State of the Union: Obama, the rich, the poor and California

In his State of the Union address tonight, President Obama is expected to talk about the gap between rich and poor Americans. He has benefited himself. At the 2000 Democratic National Convention in Los Angeles, his credit cards were maxed out and he had difficulty renting a car.

Then Democrats promoted him at their 2004 convention, he landed in the U.S. Senate, became a presidential candidate, sales of his books took off, and he became a multimillionaire. Nice work if you can get it.

Meanwhile, under him real wages — for middle-class and poor folks — have dropped 3.2 percent during his presidency.

Income equality also is the excuse for action California. Reports the Chronicle:

“When state voters cast their ballots in November, they could be making decisions on several measures intended to bring the income levels of rich and poor closer together. They include a cap on hospital executives’ pay, more taxes on oil companies and a higher minimum wage.”

If those pass, here’s what would happen:

  • Cutting hospital execs’ pay would encourage the best of them to leave the state, making our hospitals less efficient, possibly killing some patients.
  • Taxes on oil companies would be passed on to drivers through higher gas prices at the pump.
  • A minimum wage would destroy tens of thousands of jobs, as companies unable to make the higher payrolls closed their doors or, if they could, moved to other states and countries.

What helps

What really helps the poor and middle-class is what President Reagan did in the 1980s:

  • Cut taxes.
  • Cut spending.
  • Cut regulations.

Executive action

But that’s not going to happen. The president wants to keep Obamacare perking as his legacy. He needs its tax increases to fund its regulations and spending.

And he’s now unilaterally imposing new regulations through executive fiat:

“But he doesn’t like to do this, does he?” the NPR host asked Podesta.

“Uh, I think he’s warmed up to it,” Podesta replied, laughing.

“And I think you’ll see that across a wide range of topics, including retirement security, moving forward on his climate change and energy transformation agenda,” said Podesta.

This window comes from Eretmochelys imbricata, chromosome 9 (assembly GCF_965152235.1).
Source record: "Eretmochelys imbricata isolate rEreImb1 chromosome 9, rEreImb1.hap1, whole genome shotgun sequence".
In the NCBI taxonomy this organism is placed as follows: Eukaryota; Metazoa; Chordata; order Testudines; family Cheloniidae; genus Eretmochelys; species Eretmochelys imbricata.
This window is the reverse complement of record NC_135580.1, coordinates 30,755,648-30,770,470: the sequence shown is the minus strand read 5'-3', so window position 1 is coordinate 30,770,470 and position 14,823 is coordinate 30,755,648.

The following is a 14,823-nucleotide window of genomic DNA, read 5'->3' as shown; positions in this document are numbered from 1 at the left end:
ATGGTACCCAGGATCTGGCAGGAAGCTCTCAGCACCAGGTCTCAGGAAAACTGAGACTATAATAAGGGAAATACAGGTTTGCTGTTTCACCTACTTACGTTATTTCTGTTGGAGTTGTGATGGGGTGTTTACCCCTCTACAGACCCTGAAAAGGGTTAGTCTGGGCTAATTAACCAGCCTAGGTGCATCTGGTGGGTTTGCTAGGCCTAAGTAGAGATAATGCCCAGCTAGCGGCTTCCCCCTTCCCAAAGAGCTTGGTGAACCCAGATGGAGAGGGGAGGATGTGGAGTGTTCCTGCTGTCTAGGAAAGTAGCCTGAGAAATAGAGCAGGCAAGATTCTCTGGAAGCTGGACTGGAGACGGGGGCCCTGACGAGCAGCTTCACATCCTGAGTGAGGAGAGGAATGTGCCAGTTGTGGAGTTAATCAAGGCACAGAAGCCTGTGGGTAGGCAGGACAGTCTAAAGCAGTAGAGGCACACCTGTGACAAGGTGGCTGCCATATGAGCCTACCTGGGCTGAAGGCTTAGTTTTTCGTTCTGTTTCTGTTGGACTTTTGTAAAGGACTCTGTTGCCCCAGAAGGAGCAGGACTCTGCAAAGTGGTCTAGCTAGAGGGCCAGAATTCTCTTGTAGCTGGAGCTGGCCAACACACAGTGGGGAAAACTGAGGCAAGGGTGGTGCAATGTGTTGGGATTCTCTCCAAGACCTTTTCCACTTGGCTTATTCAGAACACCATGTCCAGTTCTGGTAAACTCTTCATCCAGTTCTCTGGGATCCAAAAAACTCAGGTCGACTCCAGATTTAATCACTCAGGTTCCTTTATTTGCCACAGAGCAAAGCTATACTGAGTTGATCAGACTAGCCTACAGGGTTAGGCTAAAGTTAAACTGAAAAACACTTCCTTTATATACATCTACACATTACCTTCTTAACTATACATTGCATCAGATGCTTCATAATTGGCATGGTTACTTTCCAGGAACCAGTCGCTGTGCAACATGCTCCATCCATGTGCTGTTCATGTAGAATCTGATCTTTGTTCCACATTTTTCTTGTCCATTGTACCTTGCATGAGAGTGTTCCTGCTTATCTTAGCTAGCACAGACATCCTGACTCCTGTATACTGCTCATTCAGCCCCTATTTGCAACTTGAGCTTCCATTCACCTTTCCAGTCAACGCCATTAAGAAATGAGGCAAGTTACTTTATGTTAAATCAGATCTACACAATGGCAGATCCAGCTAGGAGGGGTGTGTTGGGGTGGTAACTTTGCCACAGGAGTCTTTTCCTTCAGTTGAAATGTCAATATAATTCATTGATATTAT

“There’s a lot that he has the authority to do that’s vested in him under the laws of the United States and his constitutional powers, and I think that he’s looking forward to a year of action, and I think he’s looking forward to tonight (when he gives the State of the Union speech) as a breakthrough year where he can lay out some of these practical, concrete ideas that will get people onboard a stable economic footing and see their wages going up for the first time in a long time,” said Podesta. 

Actually, such dictatorial powers are not “vested in him.” But who follows the Constitution any more?

Government workers

One group seeing its wages increase is government workers:

President Obama, in the first of potentially many executive actions tied to his State of the Union address, will unilaterally increase the minimum wage for workers under new federal contracts to $10.10 an hour, from $7.25, in an effort to build momentum for a minimum wage hike for all Americans. 

The executive order, which had been pushed by progressive Democratic lawmakers, applies to all contractors performing services for the federal government and would affect more than 2 million employees, according to an administration official.

Of course, that’s easy to do if the costs are passed on to taxpayers.

Meanwhile, Congress, and the American people and democracy have become superfluous as the country gets poorer by the minute. That’s the state of the union.



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